Pop quiz! Is that the Nemegt or Baruungoyot Formation?
Finally, and most obviously, poaching can damage the fossils themselves, if the poachers do not have the appropriate tools or training to properly excavate the fossils. The more a fossil is broken, the more information is lost. Collecting fossils is tricky, difficult work that requires a lot of patience and strength. Without the right tools and people, fossils get broken. Amateur or commercial collectors may be excellent record-keepers and skilled excavators, and so this may not be a problem – but from my experience at least in Mongolia, poachers don’t seem to be really good at collecting the dinosaurs they aim to sell.
See those white bone fragments there? Those used to be a Tarbosaurus skull.
I hope the attention given to the Tarbosaurus auction marks the beginning of the end of fossil poaching in Mongolia, although I suspect I may be being overly optimistic with that sentiment. But fossil poaching and destruction is not limited to Mongolia, as evidenced by a tragic story that happened basically in my backyard this week. A few weeks ago, the University of Alberta and Pipestone Creek Dinosaur Initiative field crews found a beautiful hadrosaur skeleton, with skin impressions, along the Red Willow River near Grande Prairie. The PCDI team was excited because this would make for a great display specimen (not to mention it being a scientifically important specimen) for the museum they are working very hard to get funded and built. Earlier last week while in Dinosaur Park, we received the terrible news that the partially-excavated, plaster-jacketed specimen had been vandalized and severely broken. We’re not sure who did it or why. Even earlier in the summer, an in situ display of the Pipestone Creek Pachyrhinosaurus bonebed had been smashed and vandalized as well.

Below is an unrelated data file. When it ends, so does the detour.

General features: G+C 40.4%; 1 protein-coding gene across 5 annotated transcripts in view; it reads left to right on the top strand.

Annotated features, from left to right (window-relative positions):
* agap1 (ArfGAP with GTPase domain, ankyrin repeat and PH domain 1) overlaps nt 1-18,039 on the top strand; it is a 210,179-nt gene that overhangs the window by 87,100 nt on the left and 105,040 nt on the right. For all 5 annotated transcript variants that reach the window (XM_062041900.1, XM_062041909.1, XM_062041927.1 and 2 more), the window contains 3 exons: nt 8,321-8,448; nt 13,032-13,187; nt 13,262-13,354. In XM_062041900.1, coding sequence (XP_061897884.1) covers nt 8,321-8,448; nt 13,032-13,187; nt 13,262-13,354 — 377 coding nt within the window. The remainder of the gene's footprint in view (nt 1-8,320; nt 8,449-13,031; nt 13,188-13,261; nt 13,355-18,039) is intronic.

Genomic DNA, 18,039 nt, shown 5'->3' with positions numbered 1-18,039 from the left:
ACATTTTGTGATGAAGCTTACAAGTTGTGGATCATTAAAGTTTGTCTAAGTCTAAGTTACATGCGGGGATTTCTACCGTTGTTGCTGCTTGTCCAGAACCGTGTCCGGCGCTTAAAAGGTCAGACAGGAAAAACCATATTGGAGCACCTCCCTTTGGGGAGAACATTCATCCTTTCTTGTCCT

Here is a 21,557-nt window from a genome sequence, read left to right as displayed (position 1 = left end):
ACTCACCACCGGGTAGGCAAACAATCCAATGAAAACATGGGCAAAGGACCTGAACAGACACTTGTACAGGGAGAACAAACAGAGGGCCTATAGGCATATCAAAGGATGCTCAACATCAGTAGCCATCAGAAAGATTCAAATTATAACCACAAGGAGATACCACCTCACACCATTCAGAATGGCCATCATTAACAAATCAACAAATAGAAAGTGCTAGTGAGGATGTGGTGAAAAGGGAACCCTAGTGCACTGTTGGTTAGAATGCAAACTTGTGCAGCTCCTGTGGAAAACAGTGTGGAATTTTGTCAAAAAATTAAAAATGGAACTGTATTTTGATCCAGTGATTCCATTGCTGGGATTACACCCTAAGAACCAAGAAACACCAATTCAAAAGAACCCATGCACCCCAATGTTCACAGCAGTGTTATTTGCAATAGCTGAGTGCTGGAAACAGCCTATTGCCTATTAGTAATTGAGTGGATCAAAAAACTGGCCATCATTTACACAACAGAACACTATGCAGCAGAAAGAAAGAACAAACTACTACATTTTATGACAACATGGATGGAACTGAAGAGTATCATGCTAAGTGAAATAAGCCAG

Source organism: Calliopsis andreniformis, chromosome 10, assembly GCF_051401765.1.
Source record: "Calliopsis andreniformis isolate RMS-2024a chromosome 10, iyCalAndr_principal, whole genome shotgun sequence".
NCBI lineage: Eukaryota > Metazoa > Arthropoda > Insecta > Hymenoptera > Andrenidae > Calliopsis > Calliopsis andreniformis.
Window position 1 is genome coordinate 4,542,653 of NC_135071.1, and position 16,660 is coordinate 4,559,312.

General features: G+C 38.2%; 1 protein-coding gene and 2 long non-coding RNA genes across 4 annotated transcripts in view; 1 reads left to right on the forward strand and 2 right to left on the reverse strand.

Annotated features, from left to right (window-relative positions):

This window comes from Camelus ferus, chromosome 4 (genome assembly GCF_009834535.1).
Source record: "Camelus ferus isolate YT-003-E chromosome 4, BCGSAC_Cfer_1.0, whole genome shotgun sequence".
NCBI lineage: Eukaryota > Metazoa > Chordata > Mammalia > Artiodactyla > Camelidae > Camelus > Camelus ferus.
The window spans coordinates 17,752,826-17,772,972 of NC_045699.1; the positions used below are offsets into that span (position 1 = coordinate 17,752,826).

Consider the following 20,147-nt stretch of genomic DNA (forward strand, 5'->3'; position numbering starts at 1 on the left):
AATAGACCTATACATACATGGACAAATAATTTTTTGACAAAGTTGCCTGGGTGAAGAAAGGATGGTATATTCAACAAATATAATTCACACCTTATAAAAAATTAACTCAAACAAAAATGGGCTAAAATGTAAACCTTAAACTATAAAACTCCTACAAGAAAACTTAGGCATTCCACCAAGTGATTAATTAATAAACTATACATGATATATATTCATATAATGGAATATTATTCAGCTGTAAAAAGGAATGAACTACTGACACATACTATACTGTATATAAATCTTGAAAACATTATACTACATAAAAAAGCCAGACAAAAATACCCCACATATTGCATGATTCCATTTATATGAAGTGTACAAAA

In Alberta, excavating fossils without a permit, or damaging fossils, can get you a $40 000 fine and/or a year in prison. Nowhere else in Canada has fossil protection laws as good as Alberta’s, and in no other province is the general public as widely educated about fossils. Fossils are everywhere in Alberta, we have an abundance of museums and public outreach, several universities conduct palaeontological research, and there’s an active amateur society. And STILL people feel the need to wreck our fossils – no, scratch that, THEIR fossils. I find this intensely discouraging, and I don’t have a good solution.
Given the recent international attention on the Tarbosaurus case, I hope Alberta sets a good example by prosecuting the fossil vandals to the fullest extent possible, if they are able to catch them. At the very least, I hope that this provokes a renewed interest in protecting our amazing fossil resources. Wherever you’re from, support your local museums and universities, and be interested in the natural world around you. It will take all of us working together to protect it.